As a kid my nose was always in a book. I made a tent with the bedspread of my lower-bunk bed and read under it with a flashlight. When I went into the woods, it was usually to find a tree that I could climb and read in without being bothered.
I’m a writer.
I’ve reviewed books. I’ve sold books. I’ve written a novel.
I make my living as an editor.
I rarely read for pleasure any more. It’s not that I don’t have the time but that I’ve got more interesting things to do with the time I’ve got: write, go walking with Travvy, sing, drum, read e-mail, post responses to the e-lists I’m on, mess around on Facebook . . .
When The Mud of the Place was approaching completion, I circulated the manuscript to pretty much everyone I knew who was willing to slog through 400+ pages of typescript. Close to three dozen people in all. Their ages ranged from early 20s to late 70s. Nearly all of them liked it. Many waxed seriously enthusiastic, and many gave me useful comments about it.
Several of those people told me that they hardly ever read. They probably didn’t believe me when I said I didn’t either.
Educators and people in the book trades are forever bemoaning the decline in reading. The decline is well documented and ongoing. And I, writer and editor though I am, am part of it.
What to say about this?
I spent years working in a community — the women’s community of Washington, D.C., and the larger feminist movement — where words saved lives, words saved sanity. As a bookseller, I saw it happen over and over again. It happened to me. We knew books were important. Not a luxury. Not a duty. Important.
In theory I know there are books like that out there today, but I wouldn’t walk very far out of my way on the off chance that I might find one of them.
On the other hand — since I got my first e-reader in December 2011, I’ve been reading more books. Nowhere near as voraciously as I did growing up, or in my bookselling and reviewing days, but considerably more, and more enthusiastically, than in the previous 15 years or so. Most of these books have been recommended either in the (few) blogs I follow or by friends, often on social media.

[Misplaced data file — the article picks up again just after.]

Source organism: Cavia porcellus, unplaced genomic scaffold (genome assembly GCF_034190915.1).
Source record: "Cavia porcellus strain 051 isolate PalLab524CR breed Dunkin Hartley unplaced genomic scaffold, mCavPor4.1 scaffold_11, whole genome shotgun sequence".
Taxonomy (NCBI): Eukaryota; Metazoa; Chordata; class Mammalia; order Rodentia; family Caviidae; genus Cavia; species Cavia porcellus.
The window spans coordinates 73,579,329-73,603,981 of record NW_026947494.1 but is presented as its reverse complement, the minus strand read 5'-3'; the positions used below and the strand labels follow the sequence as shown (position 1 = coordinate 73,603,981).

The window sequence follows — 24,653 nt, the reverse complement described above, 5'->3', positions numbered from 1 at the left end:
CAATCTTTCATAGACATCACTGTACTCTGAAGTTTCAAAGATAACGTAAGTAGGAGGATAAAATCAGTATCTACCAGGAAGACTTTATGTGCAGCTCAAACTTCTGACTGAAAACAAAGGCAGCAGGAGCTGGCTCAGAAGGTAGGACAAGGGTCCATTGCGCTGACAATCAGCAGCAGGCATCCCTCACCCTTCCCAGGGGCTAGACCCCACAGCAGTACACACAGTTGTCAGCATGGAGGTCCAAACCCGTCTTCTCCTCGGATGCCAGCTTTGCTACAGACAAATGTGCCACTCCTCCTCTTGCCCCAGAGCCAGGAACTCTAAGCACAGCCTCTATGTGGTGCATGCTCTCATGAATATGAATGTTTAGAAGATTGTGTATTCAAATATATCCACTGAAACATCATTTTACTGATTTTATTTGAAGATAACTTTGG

I think not enough people have had their lives changed by a book, and if they have, they don’t know where to find another one like that. Neither do I. I have an especially hard time with general fiction. (With fantasy and science fiction, I know how to find the books and writers worth reading.) My life has never been changed by the technically flawless prose of a writer who wouldn’t know a moral conundrum if s/he met one on the road.
I’m looking for books that show me the world from new angles. I’m looking for books that can disturb my dreams without putting me to sleep.
One thought on “Confessions of a Less-Than-Avid Reader”
I walk a parallel path — writer, editor, reviewer (though I never got to bookseller) — but find that I read as much for pleasure as I ever did. While the number of books is lower because I must read so much for a living (that time thing…), the pleasure factor has become more important because so much of the must-read material is, well, work. At the same time, I’ve come aware that I will read only upbeat fiction and nonfiction, especially fiction, as fuel for my personal furnace. Fiction presents endless examples of good people getting out of trouble and overcoming problems and deep internal issues. There’s so little of that in my life, I need to constantly see how it’s done, know how it’s done, so I believe it can be done and keep striding boldly forward through my own life. In that respect, my life has been profoundly affected by hundreds of books vs. any one work. The folks I know who are prone to depression or a negative attitude feed themselves with downer material, either by reading it, watching it, hanging out with like kind, or failing to feed themselves any art or vision at all.